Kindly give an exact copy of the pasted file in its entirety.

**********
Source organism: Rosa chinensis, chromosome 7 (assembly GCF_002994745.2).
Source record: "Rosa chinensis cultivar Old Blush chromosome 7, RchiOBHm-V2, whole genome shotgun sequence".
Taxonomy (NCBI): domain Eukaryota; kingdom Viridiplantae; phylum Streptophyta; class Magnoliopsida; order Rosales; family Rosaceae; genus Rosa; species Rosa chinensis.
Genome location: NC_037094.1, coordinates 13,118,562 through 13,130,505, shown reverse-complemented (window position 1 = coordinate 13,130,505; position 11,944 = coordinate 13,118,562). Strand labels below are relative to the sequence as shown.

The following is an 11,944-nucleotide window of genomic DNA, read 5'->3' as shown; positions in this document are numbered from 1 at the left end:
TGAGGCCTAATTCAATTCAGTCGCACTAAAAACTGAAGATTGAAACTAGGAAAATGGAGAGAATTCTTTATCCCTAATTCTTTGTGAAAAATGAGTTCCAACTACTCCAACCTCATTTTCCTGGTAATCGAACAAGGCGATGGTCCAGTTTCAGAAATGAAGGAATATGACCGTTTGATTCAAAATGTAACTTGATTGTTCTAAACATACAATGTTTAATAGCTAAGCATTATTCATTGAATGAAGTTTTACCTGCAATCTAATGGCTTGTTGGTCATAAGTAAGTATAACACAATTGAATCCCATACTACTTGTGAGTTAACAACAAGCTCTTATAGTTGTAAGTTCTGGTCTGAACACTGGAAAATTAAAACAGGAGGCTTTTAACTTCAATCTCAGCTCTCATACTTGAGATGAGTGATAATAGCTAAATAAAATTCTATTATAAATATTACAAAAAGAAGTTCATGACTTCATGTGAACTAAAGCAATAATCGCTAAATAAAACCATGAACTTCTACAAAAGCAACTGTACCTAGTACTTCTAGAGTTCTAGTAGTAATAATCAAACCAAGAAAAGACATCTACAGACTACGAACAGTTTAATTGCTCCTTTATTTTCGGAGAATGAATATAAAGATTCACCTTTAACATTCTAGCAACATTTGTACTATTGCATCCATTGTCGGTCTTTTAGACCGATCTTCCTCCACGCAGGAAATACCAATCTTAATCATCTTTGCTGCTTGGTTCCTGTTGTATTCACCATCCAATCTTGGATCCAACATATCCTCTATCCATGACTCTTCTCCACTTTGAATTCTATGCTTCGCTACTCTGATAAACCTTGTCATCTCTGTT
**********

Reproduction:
Source organism: Rosa chinensis, chromosome 7 (assembly GCF_002994745.2).
Source record: "Rosa chinensis cultivar Old Blush chromosome 7, RchiOBHm-V2, whole genome shotgun sequence".
Taxonomy (NCBI): domain Eukaryota; kingdom Viridiplantae; phylum Streptophyta; class Magnoliopsida; order Rosales; family Rosaceae; genus Rosa; species Rosa chinensis.
Genome location: NC_037094.1, coordinates 13,118,562 through 13,130,505, shown reverse-complemented (window position 1 = coordinate 13,130,505; position 11,944 = coordinate 13,118,562). Strand labels below are relative to the sequence as shown.

The following is an 11,944-nucleotide window of genomic DNA, read 5'->3' as shown; positions in this document are numbered from 1 at the left end:
TGAGGCCTAATTCAATTCAGTCGCACTAAAAACTGAAGATTGAAACTAGGAAAATGGAGAGAATTCTTTATCCCTAATTCTTTGTGAAAAATGAGTTCCAACTACTCCAACCTCATTTTCCTGGTAATCGAACAAGGCGATGGTCCAGTTTCAGAAATGAAGGAATATGACCGTTTGATTCAAAATGTAACTTGATTGTTCTAAACATACAATGTTTAATAGCTAAGCATTATTCATTGAATGAAGTTTTACCTGCAATCTAATGGCTTGTTGGTCATAAGTAAGTATAACACAATTGAATCCCATACTACTTGTGAGTTAACAACAAGCTCTTATAGTTGTAAGTTCTGGTCTGAACACTGGAAAATTAAAACAGGAGGCTTTTAACTTCAATCTCAGCTCTCATACTTGAGATGAGTGATAATAGCTAAATAAAATTCTATTATAAATATTACAAAAAGAAGTTCATGACTTCATGTGAACTAAAGCAATAATCGCTAAATAAAACCATGAACTTCTACAAAAGCAACTGTACCTAGTACTTCTAGAGTTCTAGTAGTAATAATCAAACCAAGAAAAGACATCTACAGACTACGAACAGTTTAATTGCTCCTTTATTTTCGGAGAATGAATATAAAGATTCACCTTTAACATTCTAGCAACATTTGTACTATTGCATCCATTGTCGGTCTTTTAGACCGATCTTCCTCCACGCAGGAAATACCAATCTTAATCATCTTTGCTGCTTGGTTCCTGTTGTATTCACCATCCAATCTTGGATCCAACATATCCTCTATCCATGACTCTTCTCCACTTTGAATTCTATGCTTCGCTACTCTGATAAACCTTGTCATCTCTGTT